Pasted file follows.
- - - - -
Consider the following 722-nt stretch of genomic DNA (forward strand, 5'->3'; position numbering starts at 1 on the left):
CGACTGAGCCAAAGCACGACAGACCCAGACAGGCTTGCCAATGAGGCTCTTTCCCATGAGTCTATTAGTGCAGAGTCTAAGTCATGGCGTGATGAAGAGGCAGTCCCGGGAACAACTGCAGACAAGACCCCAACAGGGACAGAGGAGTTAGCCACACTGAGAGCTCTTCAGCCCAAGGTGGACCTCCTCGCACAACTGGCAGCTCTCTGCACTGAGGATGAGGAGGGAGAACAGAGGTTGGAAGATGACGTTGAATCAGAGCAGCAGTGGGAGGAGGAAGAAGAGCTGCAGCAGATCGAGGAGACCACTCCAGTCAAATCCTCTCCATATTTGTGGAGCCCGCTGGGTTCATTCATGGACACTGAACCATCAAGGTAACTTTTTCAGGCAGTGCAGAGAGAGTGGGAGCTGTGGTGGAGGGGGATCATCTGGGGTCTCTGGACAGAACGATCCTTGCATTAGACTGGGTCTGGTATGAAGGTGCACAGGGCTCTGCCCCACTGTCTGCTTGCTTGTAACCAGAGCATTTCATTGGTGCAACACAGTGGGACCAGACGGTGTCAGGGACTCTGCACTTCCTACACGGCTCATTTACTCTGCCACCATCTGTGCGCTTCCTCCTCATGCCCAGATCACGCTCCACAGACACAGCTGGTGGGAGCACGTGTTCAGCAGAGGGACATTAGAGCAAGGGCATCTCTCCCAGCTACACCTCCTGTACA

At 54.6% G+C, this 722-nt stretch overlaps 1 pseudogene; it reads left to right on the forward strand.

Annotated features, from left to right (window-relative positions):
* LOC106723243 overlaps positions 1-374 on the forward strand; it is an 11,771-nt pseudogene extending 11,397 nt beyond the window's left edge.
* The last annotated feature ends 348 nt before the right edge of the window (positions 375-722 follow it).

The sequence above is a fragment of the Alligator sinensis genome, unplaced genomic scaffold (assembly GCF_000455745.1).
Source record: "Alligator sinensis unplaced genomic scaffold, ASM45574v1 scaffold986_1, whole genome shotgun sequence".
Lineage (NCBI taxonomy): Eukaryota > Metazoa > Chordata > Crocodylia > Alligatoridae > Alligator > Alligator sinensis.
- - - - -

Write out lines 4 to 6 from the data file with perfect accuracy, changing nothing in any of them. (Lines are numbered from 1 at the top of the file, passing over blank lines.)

Annotated features, from left to right (window-relative positions):
* LOC106723243 overlaps positions 1-374 on the forward strand; it is an 11,771-nt pseudogene extending 11,397 nt beyond the window's left edge.
* The last annotated feature ends 348 nt before the right edge of the window (positions 375-722 follow it).